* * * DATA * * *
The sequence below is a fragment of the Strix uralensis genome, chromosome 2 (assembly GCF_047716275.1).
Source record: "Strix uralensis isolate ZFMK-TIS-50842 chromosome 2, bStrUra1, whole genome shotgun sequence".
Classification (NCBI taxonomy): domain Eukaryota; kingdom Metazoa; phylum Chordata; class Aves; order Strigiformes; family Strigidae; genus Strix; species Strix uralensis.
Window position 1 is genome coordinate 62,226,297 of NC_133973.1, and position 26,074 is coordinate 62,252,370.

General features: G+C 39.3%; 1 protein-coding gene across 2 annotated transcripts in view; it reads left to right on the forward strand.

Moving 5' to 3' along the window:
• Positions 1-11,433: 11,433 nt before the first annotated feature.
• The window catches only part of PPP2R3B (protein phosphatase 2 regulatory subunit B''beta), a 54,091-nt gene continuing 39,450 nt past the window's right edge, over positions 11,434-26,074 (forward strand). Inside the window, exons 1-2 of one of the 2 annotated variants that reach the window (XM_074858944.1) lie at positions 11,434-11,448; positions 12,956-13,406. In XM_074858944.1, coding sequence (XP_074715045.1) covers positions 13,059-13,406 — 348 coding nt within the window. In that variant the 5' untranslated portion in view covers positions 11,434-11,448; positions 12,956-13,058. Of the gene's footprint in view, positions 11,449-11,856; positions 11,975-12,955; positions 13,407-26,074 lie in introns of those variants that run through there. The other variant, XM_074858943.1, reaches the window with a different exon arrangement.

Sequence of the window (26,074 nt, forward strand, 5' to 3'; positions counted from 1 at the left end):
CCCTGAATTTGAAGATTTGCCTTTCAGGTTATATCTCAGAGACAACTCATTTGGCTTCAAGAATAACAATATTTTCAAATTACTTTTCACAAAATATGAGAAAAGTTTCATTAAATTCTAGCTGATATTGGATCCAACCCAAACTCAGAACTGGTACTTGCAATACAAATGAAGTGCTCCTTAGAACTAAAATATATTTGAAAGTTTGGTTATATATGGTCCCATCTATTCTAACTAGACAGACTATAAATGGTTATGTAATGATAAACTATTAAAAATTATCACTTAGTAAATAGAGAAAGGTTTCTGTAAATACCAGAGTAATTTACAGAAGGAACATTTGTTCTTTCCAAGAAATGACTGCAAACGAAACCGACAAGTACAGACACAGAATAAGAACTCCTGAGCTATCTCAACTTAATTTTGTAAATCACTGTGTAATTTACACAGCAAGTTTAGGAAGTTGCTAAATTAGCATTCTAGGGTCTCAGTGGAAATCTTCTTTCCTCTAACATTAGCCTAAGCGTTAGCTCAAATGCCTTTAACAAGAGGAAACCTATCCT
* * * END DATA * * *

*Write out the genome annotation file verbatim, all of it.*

The sequence below is a fragment of the Strix uralensis genome, chromosome 2 (assembly GCF_047716275.1).
Source record: "Strix uralensis isolate ZFMK-TIS-50842 chromosome 2, bStrUra1, whole genome shotgun sequence".
Classification (NCBI taxonomy): domain Eukaryota; kingdom Metazoa; phylum Chordata; class Aves; order Strigiformes; family Strigidae; genus Strix; species Strix uralensis.
Window position 1 is genome coordinate 62,226,297 of NC_133973.1, and position 26,074 is coordinate 62,252,370.

General features: G+C 39.3%; 1 protein-coding gene across 2 annotated transcripts in view; it reads left to right on the forward strand.

Moving 5' to 3' along the window:
• Positions 1-11,433: 11,433 nt before the first annotated feature.
• The window catches only part of PPP2R3B (protein phosphatase 2 regulatory subunit B''beta), a 54,091-nt gene continuing 39,450 nt past the window's right edge, over positions 11,434-26,074 (forward strand). Inside the window, exons 1-2 of one of the 2 annotated variants that reach the window (XM_074858944.1) lie at positions 11,434-11,448; positions 12,956-13,406. In XM_074858944.1, coding sequence (XP_074715045.1) covers positions 13,059-13,406 — 348 coding nt within the window. In that variant the 5' untranslated portion in view covers positions 11,434-11,448; positions 12,956-13,058. Of the gene's footprint in view, positions 11,449-11,856; positions 11,975-12,955; positions 13,407-26,074 lie in introns of those variants that run through there. The other variant, XM_074858943.1, reaches the window with a different exon arrangement.

Sequence of the window (26,074 nt, forward strand, 5' to 3'; positions counted from 1 at the left end):
CCCTGAATTTGAAGATTTGCCTTTCAGGTTATATCTCAGAGACAACTCATTTGGCTTCAAGAATAACAATATTTTCAAATTACTTTTCACAAAATATGAGAAAAGTTTCATTAAATTCTAGCTGATATTGGATCCAACCCAAACTCAGAACTGGTACTTGCAATACAAATGAAGTGCTCCTTAGAACTAAAATATATTTGAAAGTTTGGTTATATATGGTCCCATCTATTCTAACTAGACAGACTATAAATGGTTATGTAATGATAAACTATTAAAAATTATCACTTAGTAAATAGAGAAAGGTTTCTGTAAATACCAGAGTAATTTACAGAAGGAACATTTGTTCTTTCCAAGAAATGACTGCAAACGAAACCGACAAGTACAGACACAGAATAAGAACTCCTGAGCTATCTCAACTTAATTTTGTAAATCACTGTGTAATTTACACAGCAAGTTTAGGAAGTTGCTAAATTAGCATTCTAGGGTCTCAGTGGAAATCTTCTTTCCTCTAACATTAGCCTAAGCGTTAGCTCAAATGCCTTTAACAAGAGGAAACCTATCCT